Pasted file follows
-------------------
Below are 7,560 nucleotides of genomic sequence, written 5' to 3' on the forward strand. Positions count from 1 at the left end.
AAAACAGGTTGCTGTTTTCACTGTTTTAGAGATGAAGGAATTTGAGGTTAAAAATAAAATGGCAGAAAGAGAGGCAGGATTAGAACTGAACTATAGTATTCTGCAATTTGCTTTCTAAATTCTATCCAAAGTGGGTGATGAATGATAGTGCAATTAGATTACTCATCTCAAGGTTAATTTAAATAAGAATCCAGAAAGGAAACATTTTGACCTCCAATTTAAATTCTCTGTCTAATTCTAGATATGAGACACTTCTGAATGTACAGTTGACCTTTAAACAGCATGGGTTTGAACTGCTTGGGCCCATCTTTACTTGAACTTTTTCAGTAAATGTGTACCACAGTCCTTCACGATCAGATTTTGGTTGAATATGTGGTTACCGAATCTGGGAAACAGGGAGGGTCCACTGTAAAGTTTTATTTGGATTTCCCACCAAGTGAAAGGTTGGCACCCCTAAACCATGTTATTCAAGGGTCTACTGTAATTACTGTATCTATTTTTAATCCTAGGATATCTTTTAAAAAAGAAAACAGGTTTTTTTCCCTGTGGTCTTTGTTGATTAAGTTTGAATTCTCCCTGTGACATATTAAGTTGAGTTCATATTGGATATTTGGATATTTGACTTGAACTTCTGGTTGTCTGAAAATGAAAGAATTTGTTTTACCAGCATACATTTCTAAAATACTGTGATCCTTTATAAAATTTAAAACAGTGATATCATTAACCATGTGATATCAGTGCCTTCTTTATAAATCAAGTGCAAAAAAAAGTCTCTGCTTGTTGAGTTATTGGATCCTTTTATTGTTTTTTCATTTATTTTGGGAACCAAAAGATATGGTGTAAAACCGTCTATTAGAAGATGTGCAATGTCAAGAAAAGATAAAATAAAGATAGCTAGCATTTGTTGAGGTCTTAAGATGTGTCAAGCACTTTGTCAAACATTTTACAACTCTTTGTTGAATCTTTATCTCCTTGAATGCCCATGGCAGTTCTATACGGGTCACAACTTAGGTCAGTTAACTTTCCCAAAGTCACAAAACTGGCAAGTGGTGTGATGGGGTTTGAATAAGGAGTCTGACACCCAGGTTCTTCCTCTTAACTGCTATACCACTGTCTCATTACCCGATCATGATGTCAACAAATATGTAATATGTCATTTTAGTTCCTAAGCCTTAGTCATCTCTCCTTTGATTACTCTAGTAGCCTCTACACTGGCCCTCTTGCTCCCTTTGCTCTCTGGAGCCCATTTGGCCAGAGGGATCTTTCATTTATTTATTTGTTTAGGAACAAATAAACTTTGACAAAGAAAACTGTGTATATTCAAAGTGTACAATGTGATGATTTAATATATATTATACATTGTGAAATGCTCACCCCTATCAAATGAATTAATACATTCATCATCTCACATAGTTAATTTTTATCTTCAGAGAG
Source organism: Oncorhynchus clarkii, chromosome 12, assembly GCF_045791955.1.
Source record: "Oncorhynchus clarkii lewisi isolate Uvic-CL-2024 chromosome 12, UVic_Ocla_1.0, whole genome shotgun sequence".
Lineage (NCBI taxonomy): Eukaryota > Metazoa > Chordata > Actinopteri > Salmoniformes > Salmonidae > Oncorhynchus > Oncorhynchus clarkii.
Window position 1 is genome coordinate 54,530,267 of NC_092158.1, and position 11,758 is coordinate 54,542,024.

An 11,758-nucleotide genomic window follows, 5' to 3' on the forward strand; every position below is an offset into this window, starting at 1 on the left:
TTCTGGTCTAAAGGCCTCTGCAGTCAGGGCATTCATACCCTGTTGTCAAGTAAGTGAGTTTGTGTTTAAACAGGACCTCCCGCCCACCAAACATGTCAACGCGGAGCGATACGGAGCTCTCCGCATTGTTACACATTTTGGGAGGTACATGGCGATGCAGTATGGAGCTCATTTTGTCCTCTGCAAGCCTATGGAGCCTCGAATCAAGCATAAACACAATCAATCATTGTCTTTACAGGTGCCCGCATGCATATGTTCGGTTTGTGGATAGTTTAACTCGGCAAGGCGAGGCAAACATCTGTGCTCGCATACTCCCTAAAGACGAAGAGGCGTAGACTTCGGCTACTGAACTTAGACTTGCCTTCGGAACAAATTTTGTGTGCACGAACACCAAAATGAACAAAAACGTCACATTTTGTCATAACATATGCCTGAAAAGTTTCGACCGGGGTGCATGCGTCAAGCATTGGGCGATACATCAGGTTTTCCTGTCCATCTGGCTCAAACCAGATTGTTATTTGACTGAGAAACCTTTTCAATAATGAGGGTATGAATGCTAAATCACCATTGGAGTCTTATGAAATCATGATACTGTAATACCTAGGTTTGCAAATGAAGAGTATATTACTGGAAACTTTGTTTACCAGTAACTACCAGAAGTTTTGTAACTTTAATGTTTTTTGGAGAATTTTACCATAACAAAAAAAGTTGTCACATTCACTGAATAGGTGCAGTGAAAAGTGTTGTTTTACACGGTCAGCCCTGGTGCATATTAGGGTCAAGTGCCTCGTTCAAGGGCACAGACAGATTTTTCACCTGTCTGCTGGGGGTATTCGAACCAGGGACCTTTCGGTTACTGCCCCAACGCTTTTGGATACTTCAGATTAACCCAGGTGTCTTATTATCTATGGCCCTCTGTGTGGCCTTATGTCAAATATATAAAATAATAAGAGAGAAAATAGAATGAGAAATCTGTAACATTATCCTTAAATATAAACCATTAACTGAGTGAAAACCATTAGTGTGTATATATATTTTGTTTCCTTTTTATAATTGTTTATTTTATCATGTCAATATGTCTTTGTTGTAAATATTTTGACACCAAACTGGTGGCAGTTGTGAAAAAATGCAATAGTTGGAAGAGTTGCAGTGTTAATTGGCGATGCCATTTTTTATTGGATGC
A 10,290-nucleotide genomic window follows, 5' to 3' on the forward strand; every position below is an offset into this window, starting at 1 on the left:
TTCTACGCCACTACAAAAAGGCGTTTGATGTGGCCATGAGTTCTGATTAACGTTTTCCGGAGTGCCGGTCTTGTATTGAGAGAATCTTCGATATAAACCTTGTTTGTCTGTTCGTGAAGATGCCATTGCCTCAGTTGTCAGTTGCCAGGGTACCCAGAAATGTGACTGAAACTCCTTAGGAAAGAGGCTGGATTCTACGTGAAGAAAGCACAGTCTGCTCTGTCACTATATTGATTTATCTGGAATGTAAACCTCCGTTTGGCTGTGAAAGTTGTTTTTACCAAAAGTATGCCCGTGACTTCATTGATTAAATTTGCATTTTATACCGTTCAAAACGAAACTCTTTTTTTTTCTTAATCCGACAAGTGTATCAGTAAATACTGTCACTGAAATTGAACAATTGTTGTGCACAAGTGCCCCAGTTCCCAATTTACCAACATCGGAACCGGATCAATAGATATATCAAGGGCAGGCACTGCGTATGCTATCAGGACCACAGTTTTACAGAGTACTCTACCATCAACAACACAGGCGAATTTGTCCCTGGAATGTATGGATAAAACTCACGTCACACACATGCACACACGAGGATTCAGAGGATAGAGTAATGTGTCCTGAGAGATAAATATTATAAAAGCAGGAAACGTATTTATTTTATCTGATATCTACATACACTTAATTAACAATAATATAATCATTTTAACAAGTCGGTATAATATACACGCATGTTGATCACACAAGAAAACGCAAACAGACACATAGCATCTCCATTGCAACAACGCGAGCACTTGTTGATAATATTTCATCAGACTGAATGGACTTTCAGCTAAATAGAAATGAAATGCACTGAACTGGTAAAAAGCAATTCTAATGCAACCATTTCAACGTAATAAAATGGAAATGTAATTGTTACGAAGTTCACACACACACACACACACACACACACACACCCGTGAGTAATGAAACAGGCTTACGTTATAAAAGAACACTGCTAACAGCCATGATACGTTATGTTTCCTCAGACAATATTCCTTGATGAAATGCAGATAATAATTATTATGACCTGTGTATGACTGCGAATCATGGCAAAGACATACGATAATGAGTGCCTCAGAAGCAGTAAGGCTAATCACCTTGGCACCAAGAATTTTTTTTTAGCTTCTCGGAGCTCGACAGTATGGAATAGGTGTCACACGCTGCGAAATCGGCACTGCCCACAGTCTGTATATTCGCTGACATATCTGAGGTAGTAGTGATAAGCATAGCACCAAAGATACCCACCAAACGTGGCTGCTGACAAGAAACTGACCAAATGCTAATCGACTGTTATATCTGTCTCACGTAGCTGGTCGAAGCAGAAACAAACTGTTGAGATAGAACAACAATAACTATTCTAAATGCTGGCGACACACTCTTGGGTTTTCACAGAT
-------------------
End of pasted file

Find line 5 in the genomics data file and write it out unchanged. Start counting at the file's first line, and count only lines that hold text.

Lineage (NCBI taxonomy): Eukaryota > Metazoa > Chordata > Actinopteri > Salmoniformes > Salmonidae > Oncorhynchus > Oncorhynchus clarkii.